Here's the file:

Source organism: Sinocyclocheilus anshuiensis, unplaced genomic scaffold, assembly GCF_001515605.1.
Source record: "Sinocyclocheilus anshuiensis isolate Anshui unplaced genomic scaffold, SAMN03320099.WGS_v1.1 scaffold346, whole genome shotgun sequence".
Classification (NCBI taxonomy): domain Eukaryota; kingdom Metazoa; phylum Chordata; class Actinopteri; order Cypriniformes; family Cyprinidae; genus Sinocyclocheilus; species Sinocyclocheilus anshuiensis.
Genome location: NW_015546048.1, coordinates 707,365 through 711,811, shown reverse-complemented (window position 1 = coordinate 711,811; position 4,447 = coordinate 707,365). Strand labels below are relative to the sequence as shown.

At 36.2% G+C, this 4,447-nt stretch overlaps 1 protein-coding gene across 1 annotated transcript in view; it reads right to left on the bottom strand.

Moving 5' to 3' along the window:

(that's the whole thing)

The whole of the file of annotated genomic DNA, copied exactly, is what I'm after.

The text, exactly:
Source organism: Sinocyclocheilus anshuiensis, unplaced genomic scaffold, assembly GCF_001515605.1.
Source record: "Sinocyclocheilus anshuiensis isolate Anshui unplaced genomic scaffold, SAMN03320099.WGS_v1.1 scaffold346, whole genome shotgun sequence".
Classification (NCBI taxonomy): domain Eukaryota; kingdom Metazoa; phylum Chordata; class Actinopteri; order Cypriniformes; family Cyprinidae; genus Sinocyclocheilus; species Sinocyclocheilus anshuiensis.
Genome location: NW_015546048.1, coordinates 707,365 through 711,811, shown reverse-complemented (window position 1 = coordinate 711,811; position 4,447 = coordinate 707,365). Strand labels below are relative to the sequence as shown.

At 36.2% G+C, this 4,447-nt stretch overlaps 1 protein-coding gene across 1 annotated transcript in view; it reads right to left on the bottom strand.

Moving 5' to 3' along the window: